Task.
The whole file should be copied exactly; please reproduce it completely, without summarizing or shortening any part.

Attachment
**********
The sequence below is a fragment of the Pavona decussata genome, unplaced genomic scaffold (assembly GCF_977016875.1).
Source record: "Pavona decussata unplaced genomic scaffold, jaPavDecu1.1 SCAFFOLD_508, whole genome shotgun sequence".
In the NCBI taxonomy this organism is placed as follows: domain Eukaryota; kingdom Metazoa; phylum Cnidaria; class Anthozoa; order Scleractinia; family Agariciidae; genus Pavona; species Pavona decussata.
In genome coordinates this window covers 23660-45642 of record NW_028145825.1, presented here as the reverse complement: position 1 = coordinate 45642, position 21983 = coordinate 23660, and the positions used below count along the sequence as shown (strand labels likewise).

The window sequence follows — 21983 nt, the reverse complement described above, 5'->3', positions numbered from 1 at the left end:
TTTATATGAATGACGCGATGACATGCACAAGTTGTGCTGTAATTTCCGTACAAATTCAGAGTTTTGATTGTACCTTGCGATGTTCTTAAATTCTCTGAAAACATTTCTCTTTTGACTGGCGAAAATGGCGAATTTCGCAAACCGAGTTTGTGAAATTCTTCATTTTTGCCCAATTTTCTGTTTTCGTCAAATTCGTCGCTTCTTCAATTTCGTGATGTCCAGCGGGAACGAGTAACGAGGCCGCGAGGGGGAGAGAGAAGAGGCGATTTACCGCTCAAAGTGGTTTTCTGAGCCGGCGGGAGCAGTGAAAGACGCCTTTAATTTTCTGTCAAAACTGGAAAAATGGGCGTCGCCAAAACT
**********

The sequence below is a fragment of the Pavona decussata genome, unplaced genomic scaffold (assembly GCF_977016875.1).
Source record: "Pavona decussata unplaced genomic scaffold, jaPavDecu1.1 SCAFFOLD_508, whole genome shotgun sequence".
In the NCBI taxonomy this organism is placed as follows: domain Eukaryota; kingdom Metazoa; phylum Cnidaria; class Anthozoa; order Scleractinia; family Agariciidae; genus Pavona; species Pavona decussata.
In genome coordinates this window covers 23660-45642 of record NW_028145825.1, presented here as the reverse complement: position 1 = coordinate 45642, position 21983 = coordinate 23660, and the positions used below count along the sequence as shown (strand labels likewise).

The window sequence follows — 21983 nt, the reverse complement described above, 5'->3', positions numbered from 1 at the left end:
TTTATATGAATGACGCGATGACATGCACAAGTTGTGCTGTAATTTCCGTACAAATTCAGAGTTTTGATTGTACCTTGCGATGTTCTTAAATTCTCTGAAAACATTTCTCTTTTGACTGGCGAAAATGGCGAATTTCGCAAACCGAGTTTGTGAAATTCTTCATTTTTGCCCAATTTTCTGTTTTCGTCAAATTCGTCGCTTCTTCAATTTCGTGATGTCCAGCGGGAACGAGTAACGAGGCCGCGAGGGGGAGAGAGAAGAGGCGATTTACCGCTCAAAGTGGTTTTCTGAGCCGGCGGGAGCAGTGAAAGACGCCTTTAATTTTCTGTCAAAACTGGAAAAATGGGCGTCGCCAAAACT